The careless remarks only threw gasoline on an already explosive debate over the government takeover of education. Although Duncan later apologized for his "clumsy" phrasing, his comments reflect the absolute arrogance of Washington-- that government knows best. As the research shows, family structure and parental presence and involvement drive educational outcomes -- not D.C. bureaucrats. Most parents want better educational outcomes, but those outcomes aren't limited to passing a government-imposed test. Increasingly, parents are realizing that the very moral foundation that provides the opportunity for success in life is being undermined by the very educational system that claims to be the key to it.
I spoke to parents yesterday that participated in the "National Don't Send Your Child To School Day" aimed at a local school in Louisiana, which happens to be in the top three for academic performance in the state. (By the way, all of the top performing schools are independent or community schools where the parents and community are involved.) But these parents' growing concern is not over the educational outcomes -- as important as they are -- it's over the increasingly liberal, un-American, anti-Christian propaganda that's masquerading as curriculum.
No doubt under the Obama administration (which is repeatedly marked by comments like Duncan's), there's a distrust of anything that flows down the Potomac, but the opposition to Common Core goes deeper than almost anything I've seen. When I spoke in Louisiana about our recent trip to Israel and the issues surrounding the Middle East, a large portion of the questions were still focused on Common Core.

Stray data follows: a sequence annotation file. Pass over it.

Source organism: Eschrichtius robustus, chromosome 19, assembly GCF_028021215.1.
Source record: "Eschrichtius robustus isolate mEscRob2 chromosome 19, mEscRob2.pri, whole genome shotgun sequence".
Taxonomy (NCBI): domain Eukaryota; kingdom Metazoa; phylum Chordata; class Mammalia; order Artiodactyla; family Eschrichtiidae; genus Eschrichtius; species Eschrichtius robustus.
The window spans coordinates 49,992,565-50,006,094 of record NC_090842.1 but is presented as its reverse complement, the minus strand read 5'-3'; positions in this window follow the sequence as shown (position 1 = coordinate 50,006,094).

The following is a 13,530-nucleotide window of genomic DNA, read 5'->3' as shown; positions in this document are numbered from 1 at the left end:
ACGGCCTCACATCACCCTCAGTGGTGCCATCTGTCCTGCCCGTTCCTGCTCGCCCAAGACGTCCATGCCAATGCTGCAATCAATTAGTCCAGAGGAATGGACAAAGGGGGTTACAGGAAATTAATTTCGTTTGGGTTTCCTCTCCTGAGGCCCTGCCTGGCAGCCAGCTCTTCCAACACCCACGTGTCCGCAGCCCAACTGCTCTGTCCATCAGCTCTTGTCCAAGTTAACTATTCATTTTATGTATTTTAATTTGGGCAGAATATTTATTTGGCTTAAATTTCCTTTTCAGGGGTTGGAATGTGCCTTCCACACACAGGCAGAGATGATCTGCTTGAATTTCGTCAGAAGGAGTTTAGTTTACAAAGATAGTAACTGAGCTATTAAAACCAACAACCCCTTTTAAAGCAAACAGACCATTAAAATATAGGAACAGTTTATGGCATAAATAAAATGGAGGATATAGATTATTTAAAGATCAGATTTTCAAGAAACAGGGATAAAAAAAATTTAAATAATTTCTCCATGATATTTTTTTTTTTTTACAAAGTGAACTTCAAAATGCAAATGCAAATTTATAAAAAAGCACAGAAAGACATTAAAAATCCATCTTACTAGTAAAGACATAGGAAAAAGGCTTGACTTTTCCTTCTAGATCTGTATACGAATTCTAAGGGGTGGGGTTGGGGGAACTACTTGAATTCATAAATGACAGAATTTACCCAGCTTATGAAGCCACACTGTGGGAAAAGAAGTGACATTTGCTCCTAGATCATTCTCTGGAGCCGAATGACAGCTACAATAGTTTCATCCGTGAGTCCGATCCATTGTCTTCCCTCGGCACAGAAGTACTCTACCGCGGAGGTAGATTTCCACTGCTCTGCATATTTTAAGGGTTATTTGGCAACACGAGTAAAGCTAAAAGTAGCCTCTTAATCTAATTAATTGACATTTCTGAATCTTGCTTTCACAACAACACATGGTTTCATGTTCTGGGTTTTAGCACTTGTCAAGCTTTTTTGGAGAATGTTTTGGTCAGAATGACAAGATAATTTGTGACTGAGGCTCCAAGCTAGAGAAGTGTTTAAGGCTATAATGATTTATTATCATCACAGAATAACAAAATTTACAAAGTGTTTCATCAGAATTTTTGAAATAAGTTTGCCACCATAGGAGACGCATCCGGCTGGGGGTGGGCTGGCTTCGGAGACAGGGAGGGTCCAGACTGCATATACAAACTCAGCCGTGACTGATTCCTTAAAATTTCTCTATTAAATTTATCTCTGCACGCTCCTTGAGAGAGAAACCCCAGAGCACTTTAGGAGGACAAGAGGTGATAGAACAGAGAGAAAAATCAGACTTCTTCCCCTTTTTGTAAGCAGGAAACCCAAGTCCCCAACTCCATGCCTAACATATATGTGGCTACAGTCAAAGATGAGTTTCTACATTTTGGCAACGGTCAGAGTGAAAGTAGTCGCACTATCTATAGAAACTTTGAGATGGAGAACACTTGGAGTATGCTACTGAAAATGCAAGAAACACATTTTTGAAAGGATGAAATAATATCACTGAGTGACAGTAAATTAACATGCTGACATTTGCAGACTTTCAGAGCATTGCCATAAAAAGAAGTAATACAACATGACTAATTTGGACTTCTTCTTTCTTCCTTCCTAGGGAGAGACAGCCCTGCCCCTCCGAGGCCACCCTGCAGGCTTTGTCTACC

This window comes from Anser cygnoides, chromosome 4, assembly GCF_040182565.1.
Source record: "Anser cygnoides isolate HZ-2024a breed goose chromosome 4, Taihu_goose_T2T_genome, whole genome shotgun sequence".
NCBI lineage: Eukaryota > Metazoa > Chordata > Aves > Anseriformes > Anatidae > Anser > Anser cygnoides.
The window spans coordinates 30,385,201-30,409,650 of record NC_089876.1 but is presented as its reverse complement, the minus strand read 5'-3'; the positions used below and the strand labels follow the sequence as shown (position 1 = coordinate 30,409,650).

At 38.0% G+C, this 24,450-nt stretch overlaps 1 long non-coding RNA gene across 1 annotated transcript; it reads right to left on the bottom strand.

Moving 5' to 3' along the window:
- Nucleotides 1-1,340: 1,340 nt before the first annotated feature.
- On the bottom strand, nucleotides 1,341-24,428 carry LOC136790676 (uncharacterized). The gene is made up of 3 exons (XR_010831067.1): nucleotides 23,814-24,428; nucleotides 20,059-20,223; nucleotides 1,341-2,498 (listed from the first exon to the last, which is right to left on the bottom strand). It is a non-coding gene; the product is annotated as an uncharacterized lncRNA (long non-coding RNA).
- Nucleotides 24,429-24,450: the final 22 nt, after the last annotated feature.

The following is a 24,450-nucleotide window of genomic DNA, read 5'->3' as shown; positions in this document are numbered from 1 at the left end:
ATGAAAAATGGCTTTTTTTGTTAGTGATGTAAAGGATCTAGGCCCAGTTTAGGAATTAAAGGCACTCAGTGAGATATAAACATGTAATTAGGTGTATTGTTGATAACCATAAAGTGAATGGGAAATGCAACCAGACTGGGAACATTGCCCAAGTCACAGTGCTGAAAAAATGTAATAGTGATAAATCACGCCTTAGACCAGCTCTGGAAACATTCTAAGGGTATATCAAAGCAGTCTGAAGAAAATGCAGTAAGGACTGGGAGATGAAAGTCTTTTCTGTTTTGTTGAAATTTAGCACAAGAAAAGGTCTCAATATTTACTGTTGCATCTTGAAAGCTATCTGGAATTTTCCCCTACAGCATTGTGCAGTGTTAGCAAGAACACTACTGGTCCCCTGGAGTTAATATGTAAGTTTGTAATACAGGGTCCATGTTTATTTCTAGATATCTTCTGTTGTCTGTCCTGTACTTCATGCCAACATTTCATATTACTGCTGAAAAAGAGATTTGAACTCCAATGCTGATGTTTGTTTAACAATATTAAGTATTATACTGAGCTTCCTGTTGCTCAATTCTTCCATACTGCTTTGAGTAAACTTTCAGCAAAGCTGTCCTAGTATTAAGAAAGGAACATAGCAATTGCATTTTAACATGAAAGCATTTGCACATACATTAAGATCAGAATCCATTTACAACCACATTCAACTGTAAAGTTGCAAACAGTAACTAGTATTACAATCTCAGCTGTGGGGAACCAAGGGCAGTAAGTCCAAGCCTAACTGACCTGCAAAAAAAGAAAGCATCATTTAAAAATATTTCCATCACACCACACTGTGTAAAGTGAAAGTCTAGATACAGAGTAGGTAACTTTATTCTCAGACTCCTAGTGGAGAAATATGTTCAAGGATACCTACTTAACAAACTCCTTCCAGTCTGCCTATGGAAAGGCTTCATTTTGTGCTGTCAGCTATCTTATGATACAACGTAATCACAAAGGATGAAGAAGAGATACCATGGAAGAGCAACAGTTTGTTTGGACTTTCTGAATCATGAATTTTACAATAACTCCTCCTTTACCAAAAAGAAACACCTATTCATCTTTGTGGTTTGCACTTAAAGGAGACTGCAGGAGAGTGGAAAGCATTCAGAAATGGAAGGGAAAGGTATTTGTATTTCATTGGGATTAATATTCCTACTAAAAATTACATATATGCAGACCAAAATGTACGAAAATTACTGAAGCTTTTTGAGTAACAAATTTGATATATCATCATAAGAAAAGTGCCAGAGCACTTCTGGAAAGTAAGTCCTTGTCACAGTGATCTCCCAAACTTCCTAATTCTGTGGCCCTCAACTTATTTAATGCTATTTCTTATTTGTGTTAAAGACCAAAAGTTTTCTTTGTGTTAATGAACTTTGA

This past weekend, Baton Rouge's meeting on Common Core drew parents in opposition to the government program from across the state. According to attendees, the discussion was populated by an impressive group of professional women, doctors, lawyers, and others who were extremely concerned -- not about the high testing standards -- but the corresponding issues of curriculum, liberal reading lists, information collection, and so on. As parents, we cannot be reminded often enough that God gave us both the authority and the responsibility to train up our children. Moms and dads must not forget that we, not the local school district or the homeroom teacher, will be the ones God holds accountable that our children were not only taught how to make a living, but how to live (Deuteronomy 6).
** Just how disastrous is Common Core? FRC's Bob Morrison paints a frightening picture in his thoughtful analysis of the President's latest education push. Don't miss his piece, "Like ObamaCare? You'll Love ObamaCore," on the FRCBlog.
*** The President may have rebuffed the 150th anniversary of President Lincoln's Gettysburg Address, but FRC celebrated the iconic speech with a lecture by Dr. Daniel Dreisbach, Professor of Public Affairs for American University. Check out the video below.
Tony Perkins' Washington Update is written with the aid of FRC senior writers.